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When it comes to effective sales prospecting, account execs need to understand who today’s media buyer is and what communication tools work best for engaging them. Nearly half (46%) of B2B decision-makers today are aged 18-34, nearly double that of 2012 and higher than any other demographic. “You can see a massive shift in that young decision-maker, folks who are making marketing and business decisions on behalf of their companies,” says Bob Parrish, Director of Business Development at Emmis Indianapolis. “You’re dealing with a Millennial.”

With demos shifting younger, ad sellers need to be up to speed with “social selling” platforms such as LinkedIn, which has evolved from a recruitment resource to a prospecting tool.

According to research Parrish cited during “Prospecting In a Digital World,” a Radio Advertising Bureau Live Presentation on Wednesday, 84% of C-level and VP-level buyers use social media in decision making. And while smile-and-dial may have worked in an earlier era (and may still work in some cases), 90% of C-level execs ignore cold calls. “This is a target rich environment,” said Parrish. “If you are not capitalizing on your social network or building your own personal social brand, I suggest that is a priority as you continue to try to grow your overall portfolio.”

The presentation walked RAB members through various tools for prospecting in a digital world. Among them are SpyFu, a search analytics company that scrapes the prospect’s website to get an estimated dollar amount spent by the business on Google Ads.

‘Get On The Video Train’

Although they’re marketing an audio medium, video messages are the one of the most effective ways to grab the attention of decision-makers. Six in ten (59%) of executives say they would rather watch a video than read text, per Wordstream, while 72% of customers would rather learn about a product or service by way of a video, according to HubSpot.

In addition, adding videos to emails can increase click rates by 300%, HubSpot research shows. Parrish took attendees through the process of recording a personalized video, using products like Vidyard and Covideo. In one, the seller says they have a suggestion for something that can be added to the prospect’s website to grow business, before making the ask for a 15-minute phone call to explain. “Get on the video train,” Parrish urged. “You can use them as content as you start social selling.”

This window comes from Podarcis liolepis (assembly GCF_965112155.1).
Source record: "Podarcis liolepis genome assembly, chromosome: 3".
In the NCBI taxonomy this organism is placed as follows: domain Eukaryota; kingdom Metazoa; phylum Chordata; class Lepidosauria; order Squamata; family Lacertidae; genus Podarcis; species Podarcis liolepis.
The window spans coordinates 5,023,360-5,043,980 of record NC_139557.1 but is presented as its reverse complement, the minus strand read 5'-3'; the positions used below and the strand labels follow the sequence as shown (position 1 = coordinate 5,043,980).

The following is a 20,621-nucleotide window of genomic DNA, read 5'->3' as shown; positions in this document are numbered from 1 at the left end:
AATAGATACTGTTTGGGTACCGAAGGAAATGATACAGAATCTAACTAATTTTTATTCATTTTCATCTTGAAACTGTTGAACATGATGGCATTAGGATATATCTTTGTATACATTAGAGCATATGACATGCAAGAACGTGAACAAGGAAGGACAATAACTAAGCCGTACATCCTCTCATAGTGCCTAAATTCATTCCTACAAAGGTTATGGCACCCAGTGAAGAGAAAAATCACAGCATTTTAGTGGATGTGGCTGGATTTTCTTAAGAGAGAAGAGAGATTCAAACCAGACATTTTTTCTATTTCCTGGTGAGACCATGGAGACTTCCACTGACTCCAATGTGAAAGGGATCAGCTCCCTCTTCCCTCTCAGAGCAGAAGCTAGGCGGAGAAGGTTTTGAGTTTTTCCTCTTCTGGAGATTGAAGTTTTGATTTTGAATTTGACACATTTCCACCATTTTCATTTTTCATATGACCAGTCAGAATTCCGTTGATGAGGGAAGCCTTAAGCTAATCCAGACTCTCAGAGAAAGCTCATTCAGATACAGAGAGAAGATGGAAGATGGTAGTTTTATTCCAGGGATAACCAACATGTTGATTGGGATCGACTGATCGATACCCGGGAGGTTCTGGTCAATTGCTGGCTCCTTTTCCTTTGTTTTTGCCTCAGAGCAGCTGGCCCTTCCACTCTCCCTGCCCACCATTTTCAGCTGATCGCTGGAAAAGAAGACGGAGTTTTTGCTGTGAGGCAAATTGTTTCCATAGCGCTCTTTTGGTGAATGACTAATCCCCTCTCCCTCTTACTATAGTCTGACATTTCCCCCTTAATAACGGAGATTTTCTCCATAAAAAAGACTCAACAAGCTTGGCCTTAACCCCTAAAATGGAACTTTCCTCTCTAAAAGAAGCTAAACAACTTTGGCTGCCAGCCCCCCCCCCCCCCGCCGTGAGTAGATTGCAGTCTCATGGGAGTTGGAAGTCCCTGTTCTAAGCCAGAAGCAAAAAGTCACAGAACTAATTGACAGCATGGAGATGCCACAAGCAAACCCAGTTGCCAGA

And what is social selling? Today’s Millennial-aged decision makers are more likely than not to have scoped a media sales rep out online, hitting their socials before taking a phone call or meeting. Getting your social pages up to speed allows you “to build your own personal marketing brand so that you are instantly positioned as an expert when they come and find you,” Parrish suggested. “That’s just how this 18-34 year-old buyer does it. They’re not going to go into a meeting blind, not knowing who they’re talking to.”

Keeping social pages optimized for this way of doing business can involve sharing content on LinkedIn and other sites that your station produced as inbound marketing or other relevant industry information. “You want to continually educate your network and then you want to engage with them so that people like or share your content and will comment on it. And you should be commenting back,” Parrish explained. “Social selling is wildly important in 2021 and beyond.”

Automating Prospecting Outreach

The final part of the presentation focused on prospecting automation tools, which can be used to automate prospecting outreach to 100 new prospects per day. This isn’t manually sending out 100 emails but rather finding the right prospects, building a template and a sequence of emails that will push them further down the traditional sales funnel. “You will end up with more connections, more engaged prospects and more opportunities to present,” said Parrish.

This involves using LinkedIn to build a list of prospects by industry and job title, then connecting with them on the platform and segmenting them based on ad category. From there it’s automating outbound emails and LinkedIn messages as a sequence to follow-up automatically and tracking the activity. This allows you to add more of the right people to your professional network.

“So when I post something on LinkedIn, it’s going to an audience of people who might need exactly what I’m trying to sell them,” Parrish expounded. “But I’m not being pushy with it. I’m getting them to raise their hand to say that they are interested. Using automation is a great way to work smarter and not harder.”